The life cycle consists of the evolution of a product or service through defined processes or periods throughout its commercial life while the goods are for sale in a market.
According to the most renowned economists and marketers, there are 4 (four) life cycles or phases for a product or service, which extend from the birth of the good to the end of its production and marketing. However, due to the latest trends in Marketing, some specialized authors group products into 5 (five) life cycles, adding the development phase or cycle.
They are analyzing from the first perspective, where the authors group the products into four cycles since this classification is the most common and the most used.
Before defining the characteristics of each cycle or time, it is essential to note that a product can spend years and decades in the same life cycle. It is mainly due to the characteristics of the market where they are sold. Efforts are also very relevant For the brands or companies in adapting their products to the constant evolutions and demands of the market where they will be sold.
An example of this remains the Coca-Cola brand, which has been in the maturity stage for more than half a century, with practically no alterations to its original formula. It is also vital to note that each product or service has a different life cycle since not all items are the same, and each difference can affect their marketing.
Apple launched its first smartphone, the iPhone, in the middle of 2007. It presented very advanced technologies and features, well above its competition. It could even be said that said technologies were not necessary to the public at the time. However, customers appreciated its qualities, and the phone was soon the object of desire by millions and millions of young people. By 2008, Apple was already globally selling millions of iPhones worldwide, so it can be said that the introduction stage for the American company’s Smartphone last very little.
In 2004, the Korean brand KIA MOTORS sold small cars and certain utility vehicles mainly in the Asian, South American, and African markets. With almost no participation in the European and North American markets. Everything changed in 2008 and 2009 when KIA launched its new, wholly renovated SUVs, both mechanically and in design. The Models were the Kia Shortage and the Kia Sorento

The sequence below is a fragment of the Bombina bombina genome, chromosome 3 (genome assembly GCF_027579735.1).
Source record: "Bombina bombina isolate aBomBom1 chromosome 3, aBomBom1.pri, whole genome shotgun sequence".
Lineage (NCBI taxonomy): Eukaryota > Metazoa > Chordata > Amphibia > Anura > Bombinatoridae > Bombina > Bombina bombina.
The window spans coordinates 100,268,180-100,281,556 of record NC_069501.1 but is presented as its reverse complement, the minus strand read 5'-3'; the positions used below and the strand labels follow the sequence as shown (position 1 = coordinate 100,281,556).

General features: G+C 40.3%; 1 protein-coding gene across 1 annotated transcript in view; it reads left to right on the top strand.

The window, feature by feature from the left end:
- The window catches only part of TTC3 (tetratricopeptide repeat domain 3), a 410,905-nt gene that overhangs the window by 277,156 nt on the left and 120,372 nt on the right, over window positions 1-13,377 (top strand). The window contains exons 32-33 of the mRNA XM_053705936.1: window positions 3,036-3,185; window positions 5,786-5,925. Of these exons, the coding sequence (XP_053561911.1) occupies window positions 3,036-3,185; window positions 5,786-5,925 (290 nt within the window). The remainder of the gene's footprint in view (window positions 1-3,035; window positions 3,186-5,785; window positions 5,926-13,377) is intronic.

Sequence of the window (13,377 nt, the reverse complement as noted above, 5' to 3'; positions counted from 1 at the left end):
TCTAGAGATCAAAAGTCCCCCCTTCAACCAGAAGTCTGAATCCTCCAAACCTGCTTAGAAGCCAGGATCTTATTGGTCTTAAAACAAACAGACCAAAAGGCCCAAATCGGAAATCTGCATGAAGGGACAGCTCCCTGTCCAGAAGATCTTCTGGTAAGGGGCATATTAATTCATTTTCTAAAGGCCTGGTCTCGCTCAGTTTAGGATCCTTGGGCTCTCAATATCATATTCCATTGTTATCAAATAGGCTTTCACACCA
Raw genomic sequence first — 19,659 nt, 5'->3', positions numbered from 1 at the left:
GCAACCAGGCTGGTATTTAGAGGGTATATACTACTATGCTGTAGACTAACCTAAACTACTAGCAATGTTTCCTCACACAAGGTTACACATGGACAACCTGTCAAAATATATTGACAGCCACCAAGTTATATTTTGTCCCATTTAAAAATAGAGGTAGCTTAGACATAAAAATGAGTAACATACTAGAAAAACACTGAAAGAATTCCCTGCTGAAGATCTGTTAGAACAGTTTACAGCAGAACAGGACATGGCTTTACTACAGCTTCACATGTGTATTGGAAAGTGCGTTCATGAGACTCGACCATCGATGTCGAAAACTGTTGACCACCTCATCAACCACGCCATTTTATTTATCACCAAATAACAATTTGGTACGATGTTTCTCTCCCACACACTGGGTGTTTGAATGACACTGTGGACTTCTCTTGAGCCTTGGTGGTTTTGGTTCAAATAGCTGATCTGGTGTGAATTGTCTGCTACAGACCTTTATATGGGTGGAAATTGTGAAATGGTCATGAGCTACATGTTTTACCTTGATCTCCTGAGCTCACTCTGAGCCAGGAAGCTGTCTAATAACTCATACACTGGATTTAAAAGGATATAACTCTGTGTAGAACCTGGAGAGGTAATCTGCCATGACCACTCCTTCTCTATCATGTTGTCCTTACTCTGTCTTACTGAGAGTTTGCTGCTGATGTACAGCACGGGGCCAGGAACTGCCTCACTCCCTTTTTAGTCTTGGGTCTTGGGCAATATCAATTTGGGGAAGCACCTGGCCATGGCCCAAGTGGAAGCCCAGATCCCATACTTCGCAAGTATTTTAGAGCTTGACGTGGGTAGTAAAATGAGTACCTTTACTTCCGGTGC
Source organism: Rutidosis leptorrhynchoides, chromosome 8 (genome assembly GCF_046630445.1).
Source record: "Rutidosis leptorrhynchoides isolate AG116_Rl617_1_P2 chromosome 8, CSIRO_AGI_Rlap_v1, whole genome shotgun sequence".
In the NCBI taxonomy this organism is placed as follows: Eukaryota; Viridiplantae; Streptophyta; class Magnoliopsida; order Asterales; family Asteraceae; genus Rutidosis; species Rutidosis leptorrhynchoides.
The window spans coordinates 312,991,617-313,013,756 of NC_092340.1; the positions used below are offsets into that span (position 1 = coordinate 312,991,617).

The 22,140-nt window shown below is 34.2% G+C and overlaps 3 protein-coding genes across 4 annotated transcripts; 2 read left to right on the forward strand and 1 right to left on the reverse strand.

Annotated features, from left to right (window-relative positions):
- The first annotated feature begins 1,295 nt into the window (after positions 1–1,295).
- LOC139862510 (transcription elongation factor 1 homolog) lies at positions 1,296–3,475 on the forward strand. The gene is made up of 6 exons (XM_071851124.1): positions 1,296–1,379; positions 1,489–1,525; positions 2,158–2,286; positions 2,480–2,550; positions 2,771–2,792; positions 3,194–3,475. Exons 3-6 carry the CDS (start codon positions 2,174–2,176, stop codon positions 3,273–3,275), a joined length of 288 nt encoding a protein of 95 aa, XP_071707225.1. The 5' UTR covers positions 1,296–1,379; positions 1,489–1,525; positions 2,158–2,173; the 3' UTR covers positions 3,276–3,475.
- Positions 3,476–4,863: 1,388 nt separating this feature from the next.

Their sales skyrocketed, and they managed to consolidate both in Europe and the United States. Selling millions of units a year. Currently, this pair of SUV models, according to specialized magazines, are in the TOP 5 sales in more than ten countries in Europe.
A clear example of the Maturity Stage is the Coca-Cola product belonging to the Coca-Cola Company. The drink has been on the market for more than half a century, practically unchange, and a giant slogan is usually:
The straightforward answer, the company spends millions and millions of dollars in advertising around the world. Giving a fresh and optimistic image of the product and above all. The ability of Coca-Cola to adapt to the markets where it will be market must be taken into account—considering the new demands and the evolutions that could occur in them.
In current times, thanks to technological advances, in a smartphone or Smartphone. One can carry out hundreds and hundreds of activities on the same device. However, before, these functionalities or activities were limit to products sold separately.
Today the IPODS of the American firm Apple, as a percentage of the company’s worldwide sales, represents less than 5%. Voice Recorders and Access Digital Cameras are almost out of business. All of the above products are currently in their Decline or Declination Stage as their commercial end is near.
Product life-cycle management is the succession of strategies through a business organization as a product goes through its life cycle. The conditions in which a product remains sold change over time and must be manage as it moves through its succession of stages.